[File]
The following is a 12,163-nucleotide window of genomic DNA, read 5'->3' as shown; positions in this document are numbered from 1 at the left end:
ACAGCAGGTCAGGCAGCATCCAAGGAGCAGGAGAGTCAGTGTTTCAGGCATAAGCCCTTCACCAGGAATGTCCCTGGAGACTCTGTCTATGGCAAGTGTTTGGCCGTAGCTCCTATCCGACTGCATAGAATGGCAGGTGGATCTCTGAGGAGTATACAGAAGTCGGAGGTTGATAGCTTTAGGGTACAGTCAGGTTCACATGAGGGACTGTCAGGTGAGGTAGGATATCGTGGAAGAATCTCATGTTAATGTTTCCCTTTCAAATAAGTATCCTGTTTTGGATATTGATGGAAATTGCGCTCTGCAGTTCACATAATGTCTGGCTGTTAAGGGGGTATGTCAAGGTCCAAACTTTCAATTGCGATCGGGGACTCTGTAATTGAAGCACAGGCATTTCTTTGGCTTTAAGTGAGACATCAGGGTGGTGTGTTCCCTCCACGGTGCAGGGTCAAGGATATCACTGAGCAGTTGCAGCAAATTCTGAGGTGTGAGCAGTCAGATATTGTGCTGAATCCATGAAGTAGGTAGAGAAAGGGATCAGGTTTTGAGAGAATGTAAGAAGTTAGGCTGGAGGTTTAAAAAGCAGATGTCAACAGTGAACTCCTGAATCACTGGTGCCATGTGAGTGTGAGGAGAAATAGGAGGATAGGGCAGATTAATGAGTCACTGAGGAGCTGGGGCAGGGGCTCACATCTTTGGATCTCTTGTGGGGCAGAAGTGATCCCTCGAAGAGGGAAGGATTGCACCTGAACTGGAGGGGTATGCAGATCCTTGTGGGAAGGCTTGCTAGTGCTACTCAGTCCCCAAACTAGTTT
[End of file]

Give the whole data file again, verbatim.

The following is a 12,163-nucleotide window of genomic DNA, read 5'->3' as shown; positions in this document are numbered from 1 at the left end:
ACAGCAGGTCAGGCAGCATCCAAGGAGCAGGAGAGTCAGTGTTTCAGGCATAAGCCCTTCACCAGGAATGTCCCTGGAGACTCTGTCTATGGCAAGTGTTTGGCCGTAGCTCCTATCCGACTGCATAGAATGGCAGGTGGATCTCTGAGGAGTATACAGAAGTCGGAGGTTGATAGCTTTAGGGTACAGTCAGGTTCACATGAGGGACTGTCAGGTGAGGTAGGATATCGTGGAAGAATCTCATGTTAATGTTTCCCTTTCAAATAAGTATCCTGTTTTGGATATTGATGGAAATTGCGCTCTGCAGTTCACATAATGTCTGGCTGTTAAGGGGGTATGTCAAGGTCCAAACTTTCAATTGCGATCGGGGACTCTGTAATTGAAGCACAGGCATTTCTTTGGCTTTAAGTGAGACATCAGGGTGGTGTGTTCCCTCCACGGTGCAGGGTCAAGGATATCACTGAGCAGTTGCAGCAAATTCTGAGGTGTGAGCAGTCAGATATTGTGCTGAATCCATGAAGTAGGTAGAGAAAGGGATCAGGTTTTGAGAGAATGTAAGAAGTTAGGCTGGAGGTTTAAAAAGCAGATGTCAACAGTGAACTCCTGAATCACTGGTGCCATGTGAGTGTGAGGAGAAATAGGAGGATAGGGCAGATTAATGAGTCACTGAGGAGCTGGGGCAGGGGCTCACATCTTTGGATCTCTTGTGGGGCAGAAGTGATCCCTCGAAGAGGGAAGGATTGCACCTGAACTGGAGGGGTATGCAGATCCTTGTGGGAAGGCTTGCTAGTGCTACTCAGTCCCCAAACTAGTTT